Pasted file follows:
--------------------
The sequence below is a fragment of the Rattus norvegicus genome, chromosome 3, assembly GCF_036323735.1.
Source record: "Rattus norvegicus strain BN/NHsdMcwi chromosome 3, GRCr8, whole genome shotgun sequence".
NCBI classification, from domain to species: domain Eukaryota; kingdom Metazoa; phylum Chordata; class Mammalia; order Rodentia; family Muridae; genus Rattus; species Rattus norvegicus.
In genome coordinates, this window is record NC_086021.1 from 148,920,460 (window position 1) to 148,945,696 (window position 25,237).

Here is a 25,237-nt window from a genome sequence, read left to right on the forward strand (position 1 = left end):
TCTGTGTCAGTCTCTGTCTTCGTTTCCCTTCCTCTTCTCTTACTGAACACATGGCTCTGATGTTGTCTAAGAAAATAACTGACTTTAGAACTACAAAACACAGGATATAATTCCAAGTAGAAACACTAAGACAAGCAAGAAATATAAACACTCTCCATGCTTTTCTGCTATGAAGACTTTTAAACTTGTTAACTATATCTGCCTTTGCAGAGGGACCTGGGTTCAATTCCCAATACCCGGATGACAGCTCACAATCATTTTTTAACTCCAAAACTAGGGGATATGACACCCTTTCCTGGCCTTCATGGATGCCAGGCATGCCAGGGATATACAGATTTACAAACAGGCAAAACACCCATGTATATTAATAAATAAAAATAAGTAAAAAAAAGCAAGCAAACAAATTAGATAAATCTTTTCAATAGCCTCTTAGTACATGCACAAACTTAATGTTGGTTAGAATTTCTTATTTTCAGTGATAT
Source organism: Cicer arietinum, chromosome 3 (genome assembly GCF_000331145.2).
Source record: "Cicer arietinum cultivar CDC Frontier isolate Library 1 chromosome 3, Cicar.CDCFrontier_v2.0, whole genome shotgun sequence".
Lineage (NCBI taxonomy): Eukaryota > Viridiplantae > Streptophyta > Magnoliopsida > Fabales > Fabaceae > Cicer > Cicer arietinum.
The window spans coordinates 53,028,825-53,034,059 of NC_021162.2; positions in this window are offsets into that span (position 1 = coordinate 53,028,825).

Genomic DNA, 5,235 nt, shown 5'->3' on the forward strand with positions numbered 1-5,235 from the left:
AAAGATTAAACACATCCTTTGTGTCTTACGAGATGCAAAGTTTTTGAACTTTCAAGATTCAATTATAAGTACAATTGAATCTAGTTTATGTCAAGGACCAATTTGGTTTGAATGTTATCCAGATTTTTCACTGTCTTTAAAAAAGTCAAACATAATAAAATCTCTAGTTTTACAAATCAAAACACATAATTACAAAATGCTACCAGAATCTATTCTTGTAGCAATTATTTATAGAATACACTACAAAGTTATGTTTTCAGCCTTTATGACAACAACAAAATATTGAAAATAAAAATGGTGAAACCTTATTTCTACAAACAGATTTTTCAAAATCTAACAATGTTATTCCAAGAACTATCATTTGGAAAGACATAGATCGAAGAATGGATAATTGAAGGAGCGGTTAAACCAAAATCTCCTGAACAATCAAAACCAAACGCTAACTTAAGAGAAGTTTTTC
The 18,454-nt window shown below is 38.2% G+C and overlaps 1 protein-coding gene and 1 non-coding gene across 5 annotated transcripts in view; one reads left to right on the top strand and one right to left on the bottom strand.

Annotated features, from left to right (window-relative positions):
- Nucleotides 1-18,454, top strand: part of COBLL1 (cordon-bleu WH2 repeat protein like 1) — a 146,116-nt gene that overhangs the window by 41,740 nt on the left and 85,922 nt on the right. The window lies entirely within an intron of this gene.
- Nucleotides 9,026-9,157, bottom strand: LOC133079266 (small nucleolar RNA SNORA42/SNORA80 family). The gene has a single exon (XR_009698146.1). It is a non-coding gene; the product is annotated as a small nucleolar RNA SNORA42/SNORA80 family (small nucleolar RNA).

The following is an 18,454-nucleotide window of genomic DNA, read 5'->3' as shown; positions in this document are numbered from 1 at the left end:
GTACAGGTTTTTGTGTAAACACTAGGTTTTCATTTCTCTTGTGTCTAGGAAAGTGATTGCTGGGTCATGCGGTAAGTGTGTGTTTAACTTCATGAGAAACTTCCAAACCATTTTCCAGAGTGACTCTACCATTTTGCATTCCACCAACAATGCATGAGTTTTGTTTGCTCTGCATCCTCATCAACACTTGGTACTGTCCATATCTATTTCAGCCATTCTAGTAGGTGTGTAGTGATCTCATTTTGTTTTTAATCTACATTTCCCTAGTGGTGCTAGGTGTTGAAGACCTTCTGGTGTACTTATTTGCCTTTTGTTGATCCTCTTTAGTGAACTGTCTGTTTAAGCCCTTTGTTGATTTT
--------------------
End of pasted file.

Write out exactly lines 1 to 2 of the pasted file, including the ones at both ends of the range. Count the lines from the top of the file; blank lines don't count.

The sequence below is a fragment of the Rattus norvegicus genome, chromosome 3, assembly GCF_036323735.1.
Source record: "Rattus norvegicus strain BN/NHsdMcwi chromosome 3, GRCr8, whole genome shotgun sequence".